The 1986 CBA was “rolled over” annually, along with the various addenda Agreements mentioned above, and it remained in effect until another master CBA was negotiated in 1996. That agreement ran for one year, and a completely new CBA that incorporated the addenda Agreements and several new Articles took effect in July 1997. That CBA lapsed in 2000.
The 1994 Congressional elections brought a conservative majority to the House of Representatives under the leadership of Speaker Newt Gingrich. Gingrich and his devotees had campaigned with the slogan “A Contract with America” vowing severe budget cuts and reductions in the federal workforce. “A Contract ON America” was how some saw these proposals.
Our first contract lacked a reduction-in-force (RIF) process. When the budget crisis of 1995-6 loomed after the 1994 Congressional elections and a government shut-down in early 1995, all EPA unions, even those with extant RIF provisions in their CBAs, met in Boston for a marathon twelve day, fourteen hours per day negotiating session to put EPA, its unions and employees in position to deal as humanely as possible with RIFs that looked imminent. Fortunately, through many peoples’ efforts, including union lobbying of Congress and public outreach, we were able to stave off RIFs. The unions worked with management to put an early retirement and buy-out program together that was partly responsible for obviating RIFs. We also fought hard to retain the transit subsidy program at Headquarters during this time, though we did agree to a temporary suspension of the program for a brief period in late 1995 at the height of the budget/potential government shutdown crisis later that year.
During 1997 and through 1998, we, along with other EPA unions, negotiated changes in the Agency’s performance management system as it underwent metamorphosis from the five-level to the so called pass/fail system. We held open meetings and solicited input from the bargaining unit on how to proceed. Eventually, once the new two-level system was in place, we participated in training sessions and we then negotiated the right for employees, through their unions, to have an active role in the awards nomination and evaluation processes that had radically changed under the new two-level system.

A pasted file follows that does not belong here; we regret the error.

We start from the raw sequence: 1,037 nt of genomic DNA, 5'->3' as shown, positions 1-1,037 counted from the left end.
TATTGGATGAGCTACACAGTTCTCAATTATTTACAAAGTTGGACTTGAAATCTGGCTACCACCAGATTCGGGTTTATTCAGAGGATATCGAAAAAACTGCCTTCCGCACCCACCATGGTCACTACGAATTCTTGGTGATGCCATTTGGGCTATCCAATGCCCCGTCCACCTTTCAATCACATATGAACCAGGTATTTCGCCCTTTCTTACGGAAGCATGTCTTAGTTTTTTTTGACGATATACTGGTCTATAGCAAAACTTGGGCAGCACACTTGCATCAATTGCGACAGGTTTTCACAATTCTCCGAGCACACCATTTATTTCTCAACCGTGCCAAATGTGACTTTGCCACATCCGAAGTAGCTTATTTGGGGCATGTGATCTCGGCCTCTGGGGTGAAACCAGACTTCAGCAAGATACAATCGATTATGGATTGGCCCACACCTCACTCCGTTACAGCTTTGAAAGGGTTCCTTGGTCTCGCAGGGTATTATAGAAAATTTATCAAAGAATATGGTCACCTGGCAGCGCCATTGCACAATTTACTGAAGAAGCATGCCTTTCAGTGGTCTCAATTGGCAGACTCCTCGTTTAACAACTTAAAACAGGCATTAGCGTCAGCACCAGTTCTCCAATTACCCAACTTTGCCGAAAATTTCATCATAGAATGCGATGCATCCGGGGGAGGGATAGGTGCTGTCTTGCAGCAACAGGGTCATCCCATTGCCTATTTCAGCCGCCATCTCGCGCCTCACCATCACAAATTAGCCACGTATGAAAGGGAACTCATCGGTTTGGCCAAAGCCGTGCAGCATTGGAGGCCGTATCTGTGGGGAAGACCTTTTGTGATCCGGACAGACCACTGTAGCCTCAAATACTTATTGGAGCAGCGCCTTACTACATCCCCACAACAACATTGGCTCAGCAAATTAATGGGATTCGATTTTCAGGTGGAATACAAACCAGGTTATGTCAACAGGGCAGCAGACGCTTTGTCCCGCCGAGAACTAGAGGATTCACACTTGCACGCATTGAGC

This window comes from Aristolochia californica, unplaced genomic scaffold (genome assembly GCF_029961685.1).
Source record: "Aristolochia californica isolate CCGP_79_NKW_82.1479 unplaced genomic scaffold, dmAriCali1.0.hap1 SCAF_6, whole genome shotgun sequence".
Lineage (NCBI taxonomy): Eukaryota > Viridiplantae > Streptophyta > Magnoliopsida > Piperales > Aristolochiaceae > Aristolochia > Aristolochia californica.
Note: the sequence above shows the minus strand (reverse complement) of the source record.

One of the new Articles in the 1997 CBA was titled “Professionalism.” That Article was our first success in getting any sort of professional ethics element into our CBA with the Agency. Not that we hadn’t tried earlier. In 1988, as the toxic carpet crisis beginning to heat up, we had reached “Draft No.12” of a code of professional ethics across the bargaining table. But once the full impact of the carpet crisis became apparent to management, we were told that management would engage in no further bargaining on the matter (see Toxic Carpet Page). The issue remained dormant until the 1996 Agreement was up for re-negotiation, when we put it back on the table. While the “Professionalism” Article was a good start, we had a way to go before anything approaching a true code of professional ethics was in place at EPA.